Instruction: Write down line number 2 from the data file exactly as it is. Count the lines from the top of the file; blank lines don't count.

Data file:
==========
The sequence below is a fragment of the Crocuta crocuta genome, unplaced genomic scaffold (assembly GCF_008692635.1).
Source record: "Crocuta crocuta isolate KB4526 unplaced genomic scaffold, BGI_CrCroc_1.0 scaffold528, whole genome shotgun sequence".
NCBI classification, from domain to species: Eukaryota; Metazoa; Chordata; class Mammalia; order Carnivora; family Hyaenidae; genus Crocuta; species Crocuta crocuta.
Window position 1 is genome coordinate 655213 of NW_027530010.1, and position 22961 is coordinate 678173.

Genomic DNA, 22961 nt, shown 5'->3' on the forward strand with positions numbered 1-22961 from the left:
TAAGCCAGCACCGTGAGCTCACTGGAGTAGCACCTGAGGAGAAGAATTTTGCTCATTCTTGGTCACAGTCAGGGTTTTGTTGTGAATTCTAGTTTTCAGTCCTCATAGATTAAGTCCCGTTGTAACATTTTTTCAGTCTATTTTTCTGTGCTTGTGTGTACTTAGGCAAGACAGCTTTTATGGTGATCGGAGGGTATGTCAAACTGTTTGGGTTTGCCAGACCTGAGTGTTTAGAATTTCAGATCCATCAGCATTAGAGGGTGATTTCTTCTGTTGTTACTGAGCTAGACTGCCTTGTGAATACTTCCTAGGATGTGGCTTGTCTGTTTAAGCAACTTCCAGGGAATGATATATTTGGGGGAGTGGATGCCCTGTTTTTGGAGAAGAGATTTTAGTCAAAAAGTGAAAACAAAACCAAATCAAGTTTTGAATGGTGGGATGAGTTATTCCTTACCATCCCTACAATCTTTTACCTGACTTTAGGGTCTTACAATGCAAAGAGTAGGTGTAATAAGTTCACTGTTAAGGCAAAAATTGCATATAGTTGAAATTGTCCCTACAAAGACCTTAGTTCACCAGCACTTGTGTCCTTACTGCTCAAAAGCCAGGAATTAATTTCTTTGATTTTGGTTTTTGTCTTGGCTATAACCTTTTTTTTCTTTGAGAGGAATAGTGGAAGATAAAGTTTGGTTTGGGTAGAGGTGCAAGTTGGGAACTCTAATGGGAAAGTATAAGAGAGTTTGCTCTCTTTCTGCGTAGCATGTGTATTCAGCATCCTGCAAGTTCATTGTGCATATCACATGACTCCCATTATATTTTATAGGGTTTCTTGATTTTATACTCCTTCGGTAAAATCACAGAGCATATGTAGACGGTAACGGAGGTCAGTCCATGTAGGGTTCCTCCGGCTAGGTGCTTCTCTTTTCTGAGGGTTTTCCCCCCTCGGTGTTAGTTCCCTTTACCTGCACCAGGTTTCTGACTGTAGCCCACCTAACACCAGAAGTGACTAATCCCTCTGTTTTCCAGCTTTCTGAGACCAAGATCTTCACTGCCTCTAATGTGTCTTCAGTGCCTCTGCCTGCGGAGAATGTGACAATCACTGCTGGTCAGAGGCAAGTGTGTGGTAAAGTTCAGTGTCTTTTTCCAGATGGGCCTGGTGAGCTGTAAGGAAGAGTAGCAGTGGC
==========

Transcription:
Source record: "Crocuta crocuta isolate KB4526 unplaced genomic scaffold, BGI_CrCroc_1.0 scaffold528, whole genome shotgun sequence".